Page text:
Anyway, the point is that in all these cases, the narrative has focused on whether or not the police genuinely believed the person they shot was a threat. And in all these cases, this focus is wrong, both in law and in logic. It doesn’t matter how firmly Tim Loehmann believed that a 12-year-old with a toy gun was in fact a deadly menace who needed to be shot on sight: I submit that perhaps a reasonable person might see a kid in the park with a toy gun and think, hey, there’s a kid in the park with a toy gun. Perhaps a reasonable person might see a guy in Wal-Mart with a pellet gun and think, hey, I guess that guy’s buying a pellet gun.
Because if you’re going to take away a man’s life (or, in one of these cases, a child’s life), you’d better be damn sure that you have a reason for doing so. It’s not enough just to really, really believe you’re right. You should take steps to verify whether the person you perceive as a threat is in fact a threat. And if it turns out you were wrong, you should be held responsible for that error — because it is an error. When most of us make a major mistake at work, we get shouted at. And most of us are making lower-stakes errors than shooting someone dead for a bogus reason.
And again, this comes back to belief. The police believed Ronald Ritchie, who called them about Crawford “pointing the gun at people,” and didn’t bother to verify any further that Crawford was a threat. It turns out, though, that the caller was full of shit — he’s a fantasist who describes himself as an “ex-Marine” despite being booted from the Marine Corps after seven weeks because his enlistment was fraudulent. Maybe he’s deluded enough that he really believed that Crawford was a threat to the public. Maybe he also believes in fairies and talking Gila monsters.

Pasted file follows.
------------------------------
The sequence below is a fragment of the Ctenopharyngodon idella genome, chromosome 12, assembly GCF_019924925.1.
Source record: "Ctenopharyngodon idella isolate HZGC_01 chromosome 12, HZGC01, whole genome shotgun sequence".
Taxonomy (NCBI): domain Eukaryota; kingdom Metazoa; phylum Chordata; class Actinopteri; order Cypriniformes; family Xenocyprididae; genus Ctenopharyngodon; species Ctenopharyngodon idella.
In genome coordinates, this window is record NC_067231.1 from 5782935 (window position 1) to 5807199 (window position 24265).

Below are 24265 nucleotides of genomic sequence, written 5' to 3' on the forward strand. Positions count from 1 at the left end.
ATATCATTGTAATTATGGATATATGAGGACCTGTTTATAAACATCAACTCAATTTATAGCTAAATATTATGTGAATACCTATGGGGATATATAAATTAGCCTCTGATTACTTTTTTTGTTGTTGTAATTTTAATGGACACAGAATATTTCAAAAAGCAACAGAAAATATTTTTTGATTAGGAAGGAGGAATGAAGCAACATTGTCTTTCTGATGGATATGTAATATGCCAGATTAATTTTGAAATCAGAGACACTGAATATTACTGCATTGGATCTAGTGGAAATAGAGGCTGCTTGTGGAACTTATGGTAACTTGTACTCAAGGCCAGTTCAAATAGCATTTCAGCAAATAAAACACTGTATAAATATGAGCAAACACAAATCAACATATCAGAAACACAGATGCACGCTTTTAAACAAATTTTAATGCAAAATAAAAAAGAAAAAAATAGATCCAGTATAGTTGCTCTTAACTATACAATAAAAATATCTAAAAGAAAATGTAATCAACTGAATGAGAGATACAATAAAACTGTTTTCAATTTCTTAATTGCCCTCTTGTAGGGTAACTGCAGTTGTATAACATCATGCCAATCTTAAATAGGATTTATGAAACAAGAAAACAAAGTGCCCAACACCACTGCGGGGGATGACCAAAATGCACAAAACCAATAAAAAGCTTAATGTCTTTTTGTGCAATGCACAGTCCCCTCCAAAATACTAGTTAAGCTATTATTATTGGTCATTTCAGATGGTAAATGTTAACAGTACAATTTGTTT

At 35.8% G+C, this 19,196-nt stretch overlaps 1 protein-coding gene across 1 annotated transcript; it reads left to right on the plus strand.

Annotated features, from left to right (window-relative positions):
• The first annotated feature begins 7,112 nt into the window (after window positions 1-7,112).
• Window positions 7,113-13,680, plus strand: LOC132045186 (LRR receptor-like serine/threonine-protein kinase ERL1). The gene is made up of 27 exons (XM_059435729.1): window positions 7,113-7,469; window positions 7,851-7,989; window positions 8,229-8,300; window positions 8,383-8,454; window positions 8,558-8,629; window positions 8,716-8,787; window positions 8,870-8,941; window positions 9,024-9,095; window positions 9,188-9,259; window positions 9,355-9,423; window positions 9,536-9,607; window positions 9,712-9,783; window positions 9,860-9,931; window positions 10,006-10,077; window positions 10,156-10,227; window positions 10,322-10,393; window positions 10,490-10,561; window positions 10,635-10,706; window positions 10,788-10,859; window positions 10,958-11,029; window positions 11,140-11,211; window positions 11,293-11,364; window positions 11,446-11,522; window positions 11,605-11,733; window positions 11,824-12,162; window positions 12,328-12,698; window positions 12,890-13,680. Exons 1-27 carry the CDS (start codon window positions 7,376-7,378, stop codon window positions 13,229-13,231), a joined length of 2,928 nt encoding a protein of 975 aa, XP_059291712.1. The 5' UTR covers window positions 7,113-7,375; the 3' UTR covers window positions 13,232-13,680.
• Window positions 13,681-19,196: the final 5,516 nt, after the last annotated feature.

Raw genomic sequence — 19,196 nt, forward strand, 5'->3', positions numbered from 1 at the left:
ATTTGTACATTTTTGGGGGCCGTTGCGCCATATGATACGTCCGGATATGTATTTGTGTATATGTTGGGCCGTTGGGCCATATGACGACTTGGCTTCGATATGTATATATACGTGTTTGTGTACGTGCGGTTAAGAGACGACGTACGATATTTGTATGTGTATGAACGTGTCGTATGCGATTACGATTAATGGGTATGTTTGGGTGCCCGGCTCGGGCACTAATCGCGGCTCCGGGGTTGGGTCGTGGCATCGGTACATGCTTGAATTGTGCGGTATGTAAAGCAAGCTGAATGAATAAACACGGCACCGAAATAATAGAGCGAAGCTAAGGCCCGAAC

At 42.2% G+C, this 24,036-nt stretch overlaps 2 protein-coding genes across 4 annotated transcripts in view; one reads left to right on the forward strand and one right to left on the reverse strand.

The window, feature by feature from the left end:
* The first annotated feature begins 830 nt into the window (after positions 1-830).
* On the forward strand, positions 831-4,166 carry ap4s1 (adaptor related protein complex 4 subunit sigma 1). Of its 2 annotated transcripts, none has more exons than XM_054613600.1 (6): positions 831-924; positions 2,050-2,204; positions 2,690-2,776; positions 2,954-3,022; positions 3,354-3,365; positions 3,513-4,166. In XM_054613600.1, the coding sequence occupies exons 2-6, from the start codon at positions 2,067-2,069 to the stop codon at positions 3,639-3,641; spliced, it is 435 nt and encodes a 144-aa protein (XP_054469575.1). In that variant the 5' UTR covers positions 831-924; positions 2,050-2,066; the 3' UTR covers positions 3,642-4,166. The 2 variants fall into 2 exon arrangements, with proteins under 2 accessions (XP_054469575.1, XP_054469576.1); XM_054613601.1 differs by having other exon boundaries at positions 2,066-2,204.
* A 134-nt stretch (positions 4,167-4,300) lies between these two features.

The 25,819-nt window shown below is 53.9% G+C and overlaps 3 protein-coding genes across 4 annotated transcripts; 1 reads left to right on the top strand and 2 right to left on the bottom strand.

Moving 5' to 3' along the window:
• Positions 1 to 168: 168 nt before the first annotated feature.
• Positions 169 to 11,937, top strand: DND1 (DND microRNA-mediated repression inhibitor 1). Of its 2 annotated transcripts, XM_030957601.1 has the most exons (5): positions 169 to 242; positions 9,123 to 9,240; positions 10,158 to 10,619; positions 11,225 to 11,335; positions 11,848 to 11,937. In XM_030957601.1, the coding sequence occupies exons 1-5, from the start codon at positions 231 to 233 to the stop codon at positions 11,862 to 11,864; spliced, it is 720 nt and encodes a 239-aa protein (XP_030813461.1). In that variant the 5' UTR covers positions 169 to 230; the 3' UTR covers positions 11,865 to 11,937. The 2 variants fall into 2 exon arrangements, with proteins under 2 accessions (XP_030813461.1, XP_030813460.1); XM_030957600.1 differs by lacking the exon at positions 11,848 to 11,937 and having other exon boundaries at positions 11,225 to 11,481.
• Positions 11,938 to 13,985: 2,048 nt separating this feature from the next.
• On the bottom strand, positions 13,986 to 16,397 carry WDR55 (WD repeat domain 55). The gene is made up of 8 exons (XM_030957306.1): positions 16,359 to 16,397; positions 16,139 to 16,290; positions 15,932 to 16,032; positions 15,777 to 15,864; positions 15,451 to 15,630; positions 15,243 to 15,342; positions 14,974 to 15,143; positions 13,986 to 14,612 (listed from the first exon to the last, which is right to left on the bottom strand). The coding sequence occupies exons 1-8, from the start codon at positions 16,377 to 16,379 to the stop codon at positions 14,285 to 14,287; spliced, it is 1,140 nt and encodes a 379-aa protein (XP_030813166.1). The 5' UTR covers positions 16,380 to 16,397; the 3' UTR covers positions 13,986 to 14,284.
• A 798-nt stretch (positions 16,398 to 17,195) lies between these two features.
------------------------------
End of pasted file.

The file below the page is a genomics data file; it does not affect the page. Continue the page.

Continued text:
It doesn’t matter. The police took his story at face value, and made no further attempt to verify it. Why might that be? The answer, of course, is that Ritchie’s beliefs tallied with their own. A black man. A gun. A dangerous thug. A threat. Beliefs aren’t formed in isolation; they’re based on entire belief systems, which are in turn founded in an entire world view, with all the prejudices and preconceptions that implies. People are generally more likely to react to evidence that confirms their beliefs, rather than challenging them.